When the decision to build latrines is made, the community is supported to develop a plan with an agreed timeframe. On occasions when communities give long timeframes, the facilitator will nudge them with questions such as “You want to wait a year? You want to continue to eat your excrement?” Oko-Williams said. “Normally they reduce the time.”

Oko-Williams said in the planning stage vulnerable people who need assistance to construct a latrine are identified. “Normally the young people volunteer to construct latrines for widows and old people.”

4. The community builds the latrines

Pit latrines are surprisingly straightforward to build.

Firstly a hole needs to be dug - usually the depth of a man’s height, UNICEF’s Bevan said. Then the slab, with a drop hole, is put at the top. This can be made of reinforced concrete if people have the means, or it can be made from wood, mud and other local materials which are usually available for free in rural areas. A cover for the drop hole is needed to prevent flies getting in. After that it is just a matter of erecting walls - from whatever materials are available - to preserve modesty.

Duhuwa said each latrine usually took a few days to build, though it was 6-7 months before everyone in his village had one.

“We used logs of wood cut from the bushes to create the platforms over the pits that we dug ourselves. Corn stalks are used to build fences around the latrine for privacy. We also use broken earthenware pots to define the drop hole and wooden planks or old enamel plate covers to cover the drop holes,” Duhuwa said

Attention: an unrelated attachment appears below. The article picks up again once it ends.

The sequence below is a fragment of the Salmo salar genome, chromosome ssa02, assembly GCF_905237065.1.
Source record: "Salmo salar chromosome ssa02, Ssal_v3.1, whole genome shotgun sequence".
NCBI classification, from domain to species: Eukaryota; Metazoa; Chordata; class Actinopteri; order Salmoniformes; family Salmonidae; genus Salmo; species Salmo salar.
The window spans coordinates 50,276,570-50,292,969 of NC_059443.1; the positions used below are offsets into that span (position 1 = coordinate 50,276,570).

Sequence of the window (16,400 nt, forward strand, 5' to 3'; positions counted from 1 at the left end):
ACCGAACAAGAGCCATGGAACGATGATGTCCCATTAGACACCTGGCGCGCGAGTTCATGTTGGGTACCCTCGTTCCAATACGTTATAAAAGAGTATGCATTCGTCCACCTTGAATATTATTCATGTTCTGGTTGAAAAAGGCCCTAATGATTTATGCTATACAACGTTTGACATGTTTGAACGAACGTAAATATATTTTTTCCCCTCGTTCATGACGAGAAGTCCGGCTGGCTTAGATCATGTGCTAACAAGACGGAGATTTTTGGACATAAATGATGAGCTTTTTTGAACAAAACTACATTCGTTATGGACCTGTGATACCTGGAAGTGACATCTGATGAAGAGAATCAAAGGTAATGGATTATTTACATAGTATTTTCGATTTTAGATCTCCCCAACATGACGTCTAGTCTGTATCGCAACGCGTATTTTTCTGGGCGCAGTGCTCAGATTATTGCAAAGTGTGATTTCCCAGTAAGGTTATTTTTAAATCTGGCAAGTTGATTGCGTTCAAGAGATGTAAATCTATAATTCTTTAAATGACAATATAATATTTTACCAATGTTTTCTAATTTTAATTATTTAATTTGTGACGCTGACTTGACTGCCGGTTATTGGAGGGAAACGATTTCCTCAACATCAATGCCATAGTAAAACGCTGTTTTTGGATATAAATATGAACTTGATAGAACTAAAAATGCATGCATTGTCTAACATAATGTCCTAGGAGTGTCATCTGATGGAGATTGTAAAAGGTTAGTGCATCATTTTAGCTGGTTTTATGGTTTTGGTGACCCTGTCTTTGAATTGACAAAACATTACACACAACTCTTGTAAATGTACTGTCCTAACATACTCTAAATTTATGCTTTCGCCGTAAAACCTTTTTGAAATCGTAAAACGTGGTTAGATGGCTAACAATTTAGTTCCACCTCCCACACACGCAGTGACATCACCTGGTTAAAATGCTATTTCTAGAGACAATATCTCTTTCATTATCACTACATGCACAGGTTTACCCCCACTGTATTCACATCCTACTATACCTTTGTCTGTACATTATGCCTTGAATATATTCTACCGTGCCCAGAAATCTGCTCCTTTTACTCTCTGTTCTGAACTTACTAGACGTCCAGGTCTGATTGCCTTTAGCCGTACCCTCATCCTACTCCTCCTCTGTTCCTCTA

Models vary depending on the country and the materials available. “In Mali they make these nice mud walls,” Bevan said. “In Sierra Leone they have huts with thatched roofs.”

Having people build their own toilets also circumvents issues of appropriate location and design of toilets because people make these decisions themselves. “Why should you build people’s latrines for them? They know what they want,” Bevan said.

5. Certify and celebrate

The CLTS approach involves certifying villages once they become open-defection-free (ODF) and continuing to monitor hygiene.

The idea of ODF certification is common in the developing world, though the rules vary slightly from country to country, Bevan said. For example, some countries include hand-washing facilities at latrines in the criteria for certification.

Across West and Central Africa about two and a half million people now live in certified ODF communities and these figures are constantly increasing, Bevan said. In Sierra Leone, two of the country’s 14 districts are aiming to be completely ODF by next year, and several African countries are aiming to become fully ODF in the next few years.

Community celebrations are often used to consolidate commitment to an ODF future. “It’s a bit like a marriage,” Bevan said. “If you’ve had a celebration and someone from the government has come to witness this, you are less likely to go back on your behaviour change.”

6. Monitor sanitation

Part of the CLTS process involves enlisting the aid of “natural leaders” who emerge in communities to monitor the progress. These leaders are also able to work with local governments or NGOs to begin the CLTS process in neighbouring communities,” Oko-Williams said. “It becomes a ripple effect.”

And when the latrine is full - which usually takes two or three years with a family of five or six people - “You plant a fruit tree and build another one,” Bevan said.


This article was produced by IRIN News while it was part of the United Nations Office for the Coordination of Humanitarian Affairs. Please send queries on copyright or liability to the UN. For more information: https://shop.un.org/rights-permissions